Black Skirt Tetra (Gymnocorymbus ternetzi)Semi-Aggressive2.5 inches (6.4 cm)
Pearl Gourami (Trichogaster leeri)Peaceful4-5 inches (10-12.7 cm)
Zebra Danio (Danio rerio)Active, Peaceful2 inches (5 cm)
Bristlenose Pleco (Ancistrus sp.)Peaceful4-6 inches (10-15 cm)

Gender differences: male vs female

Determining the sex of Buenos Aires tetras can be challenging, especially in younger or less mature individuals. It’s often easier to differentiate the sexes during breeding periods or when females are visibly carrying eggs. If you are specifically interested in breeding Buenos Aires tetras, a more accurate method of sex determination would involve observing their courtship behavior and the development of secondary sexual characteristics, such as the formation of breeding tubercles on the males’ gill covers or pectoral fins.

There are some subtle differences between male and female Buenos Aires tetras that can help distinguish between the two genders. Here are some characteristics to look for:

  1. Body Shape: Male tend to be slimmer and more streamlined compared to females, which can have a slightly rounder belly, particularly when carrying eggs.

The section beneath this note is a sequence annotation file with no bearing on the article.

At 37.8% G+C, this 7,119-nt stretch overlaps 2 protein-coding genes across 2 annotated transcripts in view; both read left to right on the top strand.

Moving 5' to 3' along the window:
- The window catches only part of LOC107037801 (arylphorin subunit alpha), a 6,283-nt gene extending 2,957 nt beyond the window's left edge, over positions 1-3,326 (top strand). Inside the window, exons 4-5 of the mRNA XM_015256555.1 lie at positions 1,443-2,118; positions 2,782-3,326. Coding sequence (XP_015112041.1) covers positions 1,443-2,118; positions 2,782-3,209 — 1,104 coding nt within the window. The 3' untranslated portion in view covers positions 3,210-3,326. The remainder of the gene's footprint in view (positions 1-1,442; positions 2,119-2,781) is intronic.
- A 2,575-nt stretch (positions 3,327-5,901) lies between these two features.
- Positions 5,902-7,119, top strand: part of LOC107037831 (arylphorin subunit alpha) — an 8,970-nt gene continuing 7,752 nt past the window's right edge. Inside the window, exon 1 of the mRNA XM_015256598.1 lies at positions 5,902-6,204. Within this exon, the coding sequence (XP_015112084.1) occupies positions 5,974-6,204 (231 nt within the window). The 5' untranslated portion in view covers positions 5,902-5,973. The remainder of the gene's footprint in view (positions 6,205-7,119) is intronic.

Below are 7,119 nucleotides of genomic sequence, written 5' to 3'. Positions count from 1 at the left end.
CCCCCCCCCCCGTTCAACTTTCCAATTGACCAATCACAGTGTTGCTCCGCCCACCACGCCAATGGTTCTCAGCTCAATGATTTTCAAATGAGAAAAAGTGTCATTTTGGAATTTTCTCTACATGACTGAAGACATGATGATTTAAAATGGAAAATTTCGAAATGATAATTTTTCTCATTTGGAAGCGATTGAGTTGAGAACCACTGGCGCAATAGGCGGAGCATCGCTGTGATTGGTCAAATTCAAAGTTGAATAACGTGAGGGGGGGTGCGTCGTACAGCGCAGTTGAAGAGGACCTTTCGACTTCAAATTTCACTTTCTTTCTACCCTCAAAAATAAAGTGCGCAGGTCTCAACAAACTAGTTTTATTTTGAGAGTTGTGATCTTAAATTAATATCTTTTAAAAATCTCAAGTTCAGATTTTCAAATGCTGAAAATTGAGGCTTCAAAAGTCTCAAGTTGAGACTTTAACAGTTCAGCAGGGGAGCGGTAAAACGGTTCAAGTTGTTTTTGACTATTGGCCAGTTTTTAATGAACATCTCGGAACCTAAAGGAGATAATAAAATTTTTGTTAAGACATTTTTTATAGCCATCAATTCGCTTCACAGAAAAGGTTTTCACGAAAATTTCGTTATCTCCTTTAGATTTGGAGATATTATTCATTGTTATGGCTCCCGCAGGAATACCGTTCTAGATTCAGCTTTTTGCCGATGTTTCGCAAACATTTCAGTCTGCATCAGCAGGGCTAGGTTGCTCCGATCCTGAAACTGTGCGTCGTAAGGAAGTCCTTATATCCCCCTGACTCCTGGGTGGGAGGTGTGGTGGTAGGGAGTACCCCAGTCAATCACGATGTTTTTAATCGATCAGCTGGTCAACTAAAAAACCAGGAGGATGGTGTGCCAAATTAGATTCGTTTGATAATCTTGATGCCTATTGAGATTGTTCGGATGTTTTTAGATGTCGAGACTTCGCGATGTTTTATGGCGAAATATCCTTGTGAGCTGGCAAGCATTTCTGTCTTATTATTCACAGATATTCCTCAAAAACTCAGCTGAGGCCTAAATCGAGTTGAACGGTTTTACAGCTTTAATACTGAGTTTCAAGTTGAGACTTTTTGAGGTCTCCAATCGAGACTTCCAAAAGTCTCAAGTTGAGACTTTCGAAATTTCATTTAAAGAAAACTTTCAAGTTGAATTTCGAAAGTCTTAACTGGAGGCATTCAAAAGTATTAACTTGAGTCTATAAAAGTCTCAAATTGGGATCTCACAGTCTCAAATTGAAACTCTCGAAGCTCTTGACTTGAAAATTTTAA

2. Coloration: In terms of color, males often exhibit more intense and vibrant hues compared to females. Their fins, especially the dorsal fin, tend to be more brightly colored.
  3. Black Spot: Both male and female Buenos Aires tetras have a prominent black spot near the base of the tail fin, known as the caudal peduncle. However, the intensity and size of the spot can vary among individuals, and it may be more pronounced in males.
  4. Behavior: During breeding and courtship, males may display more active and aggressive behavior, such as chasing and displaying their vibrant colors to attract females.


Prepare a small tank (up to 20 liters capacity) with fresh settled water for breeding. It’s good if the tank is elongated, 25-30 cm high. Leave its center empty and put some tank plants near the walls.